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Editing the uneditable blockchain

Why blockchain and distributed ledger technologies must adapt to an imperfect world


Blockchain and distributed ledger technologies (DLT) should have a profound, positive impact on the financial services industry. Banks, capital markets firms and insurers are already engaged in trials, pilots, proofs of concept studies and initial production solutions. Blockchain’s audit and data-tracking capabilities are beginning to be deployed in new settings such as payments, reference data, Know Your Customer (KYC) and trade finance.

In most instances, immutability is an obvious benefit. But it's also increasingly apparent that instances will arise where absolute immutability is a hurdle standing in the way of blockchain's adoption.

For financial services institutions faced with risk and regulatory requirements, absolute immutability can become problematic for large-scale enterprise use in areas including:

Data storage

Data storage: In a world where every transaction remains on the blockchain permanently, new solutions will be required as the need for on­chain data scale expands.

Illegal actions

Illegal actions: On an immutable blockchain, illegal or nefarious activities could stand uncorrected, as in the recent case of the $60 million smart contract hack of the DAO.

Operational errors

Operational errors: Coding and transaction mistakes happen and mis­booked information may be confidential or required by law to be removed.

Permanent mischief

Permanent mischief: Pornography and classified documents are already permanently embedded on the bitcoin blockchain. The heavily regulated financial services industry would need to ensure sensitive data could not be permanently embedded on a blockchain solution.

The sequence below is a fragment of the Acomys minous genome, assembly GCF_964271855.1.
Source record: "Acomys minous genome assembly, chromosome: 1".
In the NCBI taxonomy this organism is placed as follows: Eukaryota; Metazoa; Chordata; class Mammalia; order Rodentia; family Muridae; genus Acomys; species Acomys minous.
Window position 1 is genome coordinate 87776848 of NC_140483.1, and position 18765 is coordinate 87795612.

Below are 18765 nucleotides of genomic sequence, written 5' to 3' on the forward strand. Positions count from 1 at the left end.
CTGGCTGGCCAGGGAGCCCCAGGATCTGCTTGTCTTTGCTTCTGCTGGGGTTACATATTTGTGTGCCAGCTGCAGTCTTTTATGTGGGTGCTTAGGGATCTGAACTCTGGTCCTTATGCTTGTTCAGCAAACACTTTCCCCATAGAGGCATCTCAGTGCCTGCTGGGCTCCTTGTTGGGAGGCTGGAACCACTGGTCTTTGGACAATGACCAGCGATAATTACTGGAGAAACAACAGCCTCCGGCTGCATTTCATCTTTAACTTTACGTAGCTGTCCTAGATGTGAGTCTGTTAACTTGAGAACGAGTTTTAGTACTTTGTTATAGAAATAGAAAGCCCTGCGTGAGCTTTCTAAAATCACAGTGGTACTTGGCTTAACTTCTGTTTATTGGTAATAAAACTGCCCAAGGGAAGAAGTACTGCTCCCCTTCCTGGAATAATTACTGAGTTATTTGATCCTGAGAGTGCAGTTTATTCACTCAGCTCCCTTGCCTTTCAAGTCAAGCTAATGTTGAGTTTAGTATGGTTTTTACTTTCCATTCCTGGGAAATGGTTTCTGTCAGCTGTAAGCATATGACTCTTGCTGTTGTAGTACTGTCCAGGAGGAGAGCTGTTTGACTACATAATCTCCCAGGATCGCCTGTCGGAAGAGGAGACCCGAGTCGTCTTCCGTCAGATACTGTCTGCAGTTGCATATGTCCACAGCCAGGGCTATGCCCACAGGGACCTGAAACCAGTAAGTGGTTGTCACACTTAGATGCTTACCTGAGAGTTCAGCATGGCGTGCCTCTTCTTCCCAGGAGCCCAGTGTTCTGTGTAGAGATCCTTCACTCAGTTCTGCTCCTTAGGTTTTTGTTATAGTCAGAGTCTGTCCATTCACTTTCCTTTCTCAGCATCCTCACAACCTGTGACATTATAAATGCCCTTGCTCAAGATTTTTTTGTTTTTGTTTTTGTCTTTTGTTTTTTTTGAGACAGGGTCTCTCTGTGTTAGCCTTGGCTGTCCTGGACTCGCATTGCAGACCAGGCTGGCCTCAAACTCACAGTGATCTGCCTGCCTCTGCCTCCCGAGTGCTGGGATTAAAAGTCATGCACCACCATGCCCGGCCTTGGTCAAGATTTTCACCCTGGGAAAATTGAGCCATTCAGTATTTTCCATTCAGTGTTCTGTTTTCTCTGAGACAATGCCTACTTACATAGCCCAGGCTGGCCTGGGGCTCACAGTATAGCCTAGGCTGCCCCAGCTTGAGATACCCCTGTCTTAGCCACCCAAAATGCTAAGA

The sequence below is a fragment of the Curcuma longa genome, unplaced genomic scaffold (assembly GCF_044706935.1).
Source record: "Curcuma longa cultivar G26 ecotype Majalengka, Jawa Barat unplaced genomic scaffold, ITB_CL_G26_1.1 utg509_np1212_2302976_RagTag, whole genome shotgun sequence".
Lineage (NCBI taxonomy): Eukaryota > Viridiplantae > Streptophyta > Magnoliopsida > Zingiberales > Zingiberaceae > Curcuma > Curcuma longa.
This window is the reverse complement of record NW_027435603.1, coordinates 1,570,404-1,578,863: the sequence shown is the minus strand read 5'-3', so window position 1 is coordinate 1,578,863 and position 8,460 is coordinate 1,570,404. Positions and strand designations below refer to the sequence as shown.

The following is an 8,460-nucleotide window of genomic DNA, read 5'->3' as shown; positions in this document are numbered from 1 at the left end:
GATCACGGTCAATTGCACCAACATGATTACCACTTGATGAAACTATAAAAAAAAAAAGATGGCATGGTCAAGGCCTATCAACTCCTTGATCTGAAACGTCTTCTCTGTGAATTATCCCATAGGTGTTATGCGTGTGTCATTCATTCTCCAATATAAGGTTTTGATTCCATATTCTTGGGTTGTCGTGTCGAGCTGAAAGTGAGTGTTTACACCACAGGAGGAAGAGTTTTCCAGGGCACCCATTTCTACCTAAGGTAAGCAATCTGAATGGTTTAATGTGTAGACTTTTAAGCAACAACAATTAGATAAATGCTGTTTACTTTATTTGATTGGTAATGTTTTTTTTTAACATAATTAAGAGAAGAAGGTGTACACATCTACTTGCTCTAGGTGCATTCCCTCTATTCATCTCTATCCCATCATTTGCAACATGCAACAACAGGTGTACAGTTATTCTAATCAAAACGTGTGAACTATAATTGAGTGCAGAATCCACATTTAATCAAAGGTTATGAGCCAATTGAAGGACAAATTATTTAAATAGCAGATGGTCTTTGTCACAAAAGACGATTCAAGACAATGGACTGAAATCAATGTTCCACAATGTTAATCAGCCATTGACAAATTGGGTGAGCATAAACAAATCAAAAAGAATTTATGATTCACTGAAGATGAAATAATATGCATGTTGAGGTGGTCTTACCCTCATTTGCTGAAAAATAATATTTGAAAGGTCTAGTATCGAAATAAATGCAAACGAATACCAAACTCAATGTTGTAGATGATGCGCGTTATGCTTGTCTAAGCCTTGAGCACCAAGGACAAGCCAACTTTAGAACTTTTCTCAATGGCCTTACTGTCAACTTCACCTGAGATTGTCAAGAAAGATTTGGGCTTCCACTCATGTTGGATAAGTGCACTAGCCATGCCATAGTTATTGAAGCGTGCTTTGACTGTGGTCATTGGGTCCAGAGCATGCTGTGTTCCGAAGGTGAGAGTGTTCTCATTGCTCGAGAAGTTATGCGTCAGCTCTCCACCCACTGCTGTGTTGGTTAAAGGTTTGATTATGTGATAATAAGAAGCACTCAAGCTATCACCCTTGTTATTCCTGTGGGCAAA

Regulatory concerns

Regulatory concerns: The European Union's incoming General Data Protection Regulation regarding consumer data privacy and ownership rights and the US Fair Credit Reporting Act, the Gramm­Leach­Bliley Act and the SEC's "Regulation S­P" all require personal financial data to be redactable—something that is not possible on an immutable platform.

"As with all new innovations, for the world to benefit more broadly from blockchain, we must be open to its development and evolution."

David Treat

Managing Director, Capital Markets Blockchain Lead


Accenture has created a prototype of a new capability that enables blockchain technology to be edited under extraordinary circumstances. The capability allows enterprises to resolve human errors, accommodate legal and regulatory requirements, and address mischief and other issues, while preserving key cryptographic features, because it:

  • Allows designated authorities to edit, rewrite or remove previous blocks of information without breaking the chain.

  • Enables blockchain editing by using a new variation of the “chameleon” hash function, through the use of secure private keys.

  • Ensures that flawed smart contracts can be updated at the time the contract was issued and the changes would apply to subsequent smart contracts in the chain.

  • Remains compatible with current blockchain designs, can be implemented now and requires only minimal changes to current application software. Preserves the virtues of immutability by making it possible to identify blocks that have been changed with an inevitable “scar” that cannot be removed, even by trusted parties.

"People don’t want computers with complete and unassailable autonomy. They want humans to be able to fix problems, should they arise."

A leading cryptographer and professor of computer science at The Stevens Institute of Technology


We’re on the cusp of a profound revolution in the way information is processed, stored and distributed across permissioned blockchain and distributed ledger systems. Accenture recommends considering the editable blockchain capability as an option in specific circumstances due to these key factors:

  • The distributed ledger technology needs to evolve to adapt to an imperfect world where human error, laws and mischief will require flexibility,

  • An editable form of blockchain will make the technology more practical and useful for enterprise systems and accelerate its adoption,

  • Having the ability to edit, rather than append, smart contracts will preserve time and resources,

  • It will allow financial institutions to properly manage risk and meet the complex regulatory requirements under which they operate,

  • It combines the confidence that comes from immutability with the pragmatism required in financial services.